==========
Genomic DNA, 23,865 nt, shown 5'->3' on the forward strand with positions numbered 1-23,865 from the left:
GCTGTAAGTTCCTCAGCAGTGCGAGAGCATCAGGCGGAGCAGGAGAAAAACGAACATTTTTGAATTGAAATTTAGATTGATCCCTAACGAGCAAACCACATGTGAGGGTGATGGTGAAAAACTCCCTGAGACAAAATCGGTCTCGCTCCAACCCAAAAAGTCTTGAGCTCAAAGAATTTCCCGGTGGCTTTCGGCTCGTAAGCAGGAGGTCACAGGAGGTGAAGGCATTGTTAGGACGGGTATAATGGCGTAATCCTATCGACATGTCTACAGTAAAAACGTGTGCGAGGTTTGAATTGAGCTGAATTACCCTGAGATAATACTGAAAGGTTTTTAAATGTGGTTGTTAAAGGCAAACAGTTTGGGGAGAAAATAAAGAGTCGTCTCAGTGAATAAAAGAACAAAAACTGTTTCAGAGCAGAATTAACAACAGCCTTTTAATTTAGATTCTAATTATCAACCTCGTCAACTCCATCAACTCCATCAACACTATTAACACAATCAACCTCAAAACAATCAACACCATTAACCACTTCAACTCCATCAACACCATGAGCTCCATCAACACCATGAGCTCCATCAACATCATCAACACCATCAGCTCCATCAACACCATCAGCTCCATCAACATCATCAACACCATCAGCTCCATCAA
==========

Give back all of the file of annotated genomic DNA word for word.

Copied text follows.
Genomic DNA, 23,865 nt, shown 5'->3' on the forward strand with positions numbered 1-23,865 from the left:
GCTGTAAGTTCCTCAGCAGTGCGAGAGCATCAGGCGGAGCAGGAGAAAAACGAACATTTTTGAATTGAAATTTAGATTGATCCCTAACGAGCAAACCACATGTGAGGGTGATGGTGAAAAACTCCCTGAGACAAAATCGGTCTCGCTCCAACCCAAAAAGTCTTGAGCTCAAAGAATTTCCCGGTGGCTTTCGGCTCGTAAGCAGGAGGTCACAGGAGGTGAAGGCATTGTTAGGACGGGTATAATGGCGTAATCCTATCGACATGTCTACAGTAAAAACGTGTGCGAGGTTTGAATTGAGCTGAATTACCCTGAGATAATACTGAAAGGTTTTTAAATGTGGTTGTTAAAGGCAAACAGTTTGGGGAGAAAATAAAGAGTCGTCTCAGTGAATAAAAGAACAAAAACTGTTTCAGAGCAGAATTAACAACAGCCTTTTAATTTAGATTCTAATTATCAACCTCGTCAACTCCATCAACTCCATCAACACTATTAACACAATCAACCTCAAAACAATCAACACCATTAACCACTTCAACTCCATCAACACCATGAGCTCCATCAACACCATGAGCTCCATCAACATCATCAACACCATCAGCTCCATCAACACCATCAGCTCCATCAACATCATCAACACCATCAGCTCCATCAA